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User ID question

My organization is currently working to implement a Jive Messenger server to handle our internal IM. I’'ve run into an interesting problem.

We plan to create a Jabber client which will run as an applet on a web page. In order for the applet to connect to the server without requiring the user to enter their name and password again, we want to dynamically generate the web page so that it will pass those parameters to the chat applet. We want those parameters to be an ID number and an arbitrary login ticket rather than the username and password, so that the name/pass won’‘t be visible from a browser’'s ‘‘view source’’. We will then create a custom authentication class that checks the ID number and login ticket against users who are already logged into our web systems.

I’'ve been able to write my own AuthProvider class to handle our authentication system. The problem I ran into is how to take a successful ID log in and ‘‘rename’’ the user to his real username. Is it possible for the Jive Messenger server to authenticate a user, and then change his name?

This is an interesting feature request. Right now, authentication credentials are mapped directly to the JID that you become. We could support becoming a different username after authentication but older clients (XMPP “.9”) don’'t handle this well in all cases. But, a modern client using resource binding should be able to do this without problems.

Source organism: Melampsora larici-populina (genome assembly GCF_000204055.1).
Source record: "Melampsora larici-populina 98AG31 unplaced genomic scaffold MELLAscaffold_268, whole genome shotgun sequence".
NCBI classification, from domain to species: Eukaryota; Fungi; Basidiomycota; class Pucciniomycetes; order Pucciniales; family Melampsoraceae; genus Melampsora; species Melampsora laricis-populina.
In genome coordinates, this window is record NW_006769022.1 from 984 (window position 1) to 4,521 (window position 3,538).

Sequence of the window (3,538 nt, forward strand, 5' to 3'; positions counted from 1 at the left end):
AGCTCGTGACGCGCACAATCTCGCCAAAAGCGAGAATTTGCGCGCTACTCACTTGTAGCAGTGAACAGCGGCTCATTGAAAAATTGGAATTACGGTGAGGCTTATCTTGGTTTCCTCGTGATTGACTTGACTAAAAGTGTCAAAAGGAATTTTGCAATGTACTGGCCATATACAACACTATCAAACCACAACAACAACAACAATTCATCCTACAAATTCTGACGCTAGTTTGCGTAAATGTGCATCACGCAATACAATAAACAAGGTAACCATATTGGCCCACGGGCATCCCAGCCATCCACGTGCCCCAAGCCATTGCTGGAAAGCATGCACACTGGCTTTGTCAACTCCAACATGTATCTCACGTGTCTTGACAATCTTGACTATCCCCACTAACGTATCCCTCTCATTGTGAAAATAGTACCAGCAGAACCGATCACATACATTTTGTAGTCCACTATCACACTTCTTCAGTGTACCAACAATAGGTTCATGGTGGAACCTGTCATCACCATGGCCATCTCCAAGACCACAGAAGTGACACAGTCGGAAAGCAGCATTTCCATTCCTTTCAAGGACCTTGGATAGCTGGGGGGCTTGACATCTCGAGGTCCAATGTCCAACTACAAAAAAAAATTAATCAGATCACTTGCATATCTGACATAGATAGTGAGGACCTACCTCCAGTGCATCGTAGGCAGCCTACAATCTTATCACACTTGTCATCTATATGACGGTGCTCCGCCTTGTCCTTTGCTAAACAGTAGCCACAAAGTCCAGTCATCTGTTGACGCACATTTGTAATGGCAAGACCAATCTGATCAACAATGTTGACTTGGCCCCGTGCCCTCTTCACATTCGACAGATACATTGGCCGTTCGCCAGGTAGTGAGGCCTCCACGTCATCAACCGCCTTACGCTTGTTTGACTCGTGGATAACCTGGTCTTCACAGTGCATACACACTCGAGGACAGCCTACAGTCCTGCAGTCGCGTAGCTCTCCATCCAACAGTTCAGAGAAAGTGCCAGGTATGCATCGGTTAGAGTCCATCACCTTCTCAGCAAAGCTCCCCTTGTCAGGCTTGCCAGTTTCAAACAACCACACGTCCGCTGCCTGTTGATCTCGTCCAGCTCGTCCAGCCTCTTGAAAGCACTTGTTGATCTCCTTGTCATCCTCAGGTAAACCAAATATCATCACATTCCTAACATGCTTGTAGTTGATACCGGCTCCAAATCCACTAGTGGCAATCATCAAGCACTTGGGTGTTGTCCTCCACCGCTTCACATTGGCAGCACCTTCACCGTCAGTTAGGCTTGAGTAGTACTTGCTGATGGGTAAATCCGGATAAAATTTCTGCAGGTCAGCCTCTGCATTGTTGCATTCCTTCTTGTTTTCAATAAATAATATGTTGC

From an API perspective, we’‘d need to change AuthProvider to return the username that the user should be authenticated as after successful authentication. Once we add in full SASL support, it would probably make sense to do the change to AuthProvider – especially since some SASL auth modes won’'t have an obious correlation to username based on auth credentials alone.

For now, I would recommend using the correct username but a special one-time password for each authentication. That will let you implement the security you want for now until we make these changes to AuthProvider. The algorithm could be:

Given the username, see if the given password matches their normal password. If it doesn’'t, see if the user is logged into the web and if the one-time password matches the one defined in the session. If so, accept login.

Let me know if that will work.

Regards,

Matt

I think this is enough to get me up and running. For now I’'ll use a username and a one-time use password. It would be useful in the future to be able to use a one time user username and do the username switch we discussed and I think that it has applications to other situations as well.